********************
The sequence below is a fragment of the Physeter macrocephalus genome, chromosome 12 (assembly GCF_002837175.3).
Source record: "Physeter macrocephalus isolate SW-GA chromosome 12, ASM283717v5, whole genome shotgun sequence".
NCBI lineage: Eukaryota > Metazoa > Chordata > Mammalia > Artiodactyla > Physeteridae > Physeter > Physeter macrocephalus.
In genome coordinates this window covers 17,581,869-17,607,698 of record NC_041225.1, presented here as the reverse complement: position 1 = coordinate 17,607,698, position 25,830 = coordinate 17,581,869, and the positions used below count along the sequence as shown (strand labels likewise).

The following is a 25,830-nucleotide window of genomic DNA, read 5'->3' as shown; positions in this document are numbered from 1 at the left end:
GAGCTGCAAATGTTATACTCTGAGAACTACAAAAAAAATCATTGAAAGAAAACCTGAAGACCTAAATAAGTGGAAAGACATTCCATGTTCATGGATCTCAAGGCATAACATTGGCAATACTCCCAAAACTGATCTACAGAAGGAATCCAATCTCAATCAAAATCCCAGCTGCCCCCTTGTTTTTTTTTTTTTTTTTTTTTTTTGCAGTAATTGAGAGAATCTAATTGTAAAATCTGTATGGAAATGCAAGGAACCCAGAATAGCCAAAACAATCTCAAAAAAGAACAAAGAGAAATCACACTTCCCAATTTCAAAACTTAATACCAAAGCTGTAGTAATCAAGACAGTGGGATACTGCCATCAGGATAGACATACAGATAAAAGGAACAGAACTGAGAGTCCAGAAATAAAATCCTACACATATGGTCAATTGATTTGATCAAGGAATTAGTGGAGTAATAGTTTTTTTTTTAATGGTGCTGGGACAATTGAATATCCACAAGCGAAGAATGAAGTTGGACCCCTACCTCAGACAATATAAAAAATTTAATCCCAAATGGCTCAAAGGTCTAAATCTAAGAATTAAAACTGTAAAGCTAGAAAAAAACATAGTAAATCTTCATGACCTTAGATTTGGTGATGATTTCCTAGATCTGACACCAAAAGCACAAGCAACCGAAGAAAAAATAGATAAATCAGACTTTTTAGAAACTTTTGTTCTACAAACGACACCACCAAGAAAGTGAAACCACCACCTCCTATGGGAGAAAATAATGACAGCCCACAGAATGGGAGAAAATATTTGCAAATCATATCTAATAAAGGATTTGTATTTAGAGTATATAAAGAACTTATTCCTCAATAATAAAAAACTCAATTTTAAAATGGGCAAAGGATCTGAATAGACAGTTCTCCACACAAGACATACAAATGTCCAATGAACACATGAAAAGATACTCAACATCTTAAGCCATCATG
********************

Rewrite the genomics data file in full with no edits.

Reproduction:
The sequence below is a fragment of the Physeter macrocephalus genome, chromosome 12 (assembly GCF_002837175.3).
Source record: "Physeter macrocephalus isolate SW-GA chromosome 12, ASM283717v5, whole genome shotgun sequence".
NCBI lineage: Eukaryota > Metazoa > Chordata > Mammalia > Artiodactyla > Physeteridae > Physeter > Physeter macrocephalus.
In genome coordinates this window covers 17,581,869-17,607,698 of record NC_041225.1, presented here as the reverse complement: position 1 = coordinate 17,607,698, position 25,830 = coordinate 17,581,869, and the positions used below count along the sequence as shown (strand labels likewise).

The following is a 25,830-nucleotide window of genomic DNA, read 5'->3' as shown; positions in this document are numbered from 1 at the left end:
GAGCTGCAAATGTTATACTCTGAGAACTACAAAAAAAATCATTGAAAGAAAACCTGAAGACCTAAATAAGTGGAAAGACATTCCATGTTCATGGATCTCAAGGCATAACATTGGCAATACTCCCAAAACTGATCTACAGAAGGAATCCAATCTCAATCAAAATCCCAGCTGCCCCCTTGTTTTTTTTTTTTTTTTTTTTTTTTGCAGTAATTGAGAGAATCTAATTGTAAAATCTGTATGGAAATGCAAGGAACCCAGAATAGCCAAAACAATCTCAAAAAAGAACAAAGAGAAATCACACTTCCCAATTTCAAAACTTAATACCAAAGCTGTAGTAATCAAGACAGTGGGATACTGCCATCAGGATAGACATACAGATAAAAGGAACAGAACTGAGAGTCCAGAAATAAAATCCTACACATATGGTCAATTGATTTGATCAAGGAATTAGTGGAGTAATAGTTTTTTTTTTAATGGTGCTGGGACAATTGAATATCCACAAGCGAAGAATGAAGTTGGACCCCTACCTCAGACAATATAAAAAATTTAATCCCAAATGGCTCAAAGGTCTAAATCTAAGAATTAAAACTGTAAAGCTAGAAAAAAACATAGTAAATCTTCATGACCTTAGATTTGGTGATGATTTCCTAGATCTGACACCAAAAGCACAAGCAACCGAAGAAAAAATAGATAAATCAGACTTTTTAGAAACTTTTGTTCTACAAACGACACCACCAAGAAAGTGAAACCACCACCTCCTATGGGAGAAAATAATGACAGCCCACAGAATGGGAGAAAATATTTGCAAATCATATCTAATAAAGGATTTGTATTTAGAGTATATAAAGAACTTATTCCTCAATAATAAAAAACTCAATTTTAAAATGGGCAAAGGATCTGAATAGACAGTTCTCCACACAAGACATACAAATGTCCAATGAACACATGAAAAGATACTCAACATCTTAAGCCATCATG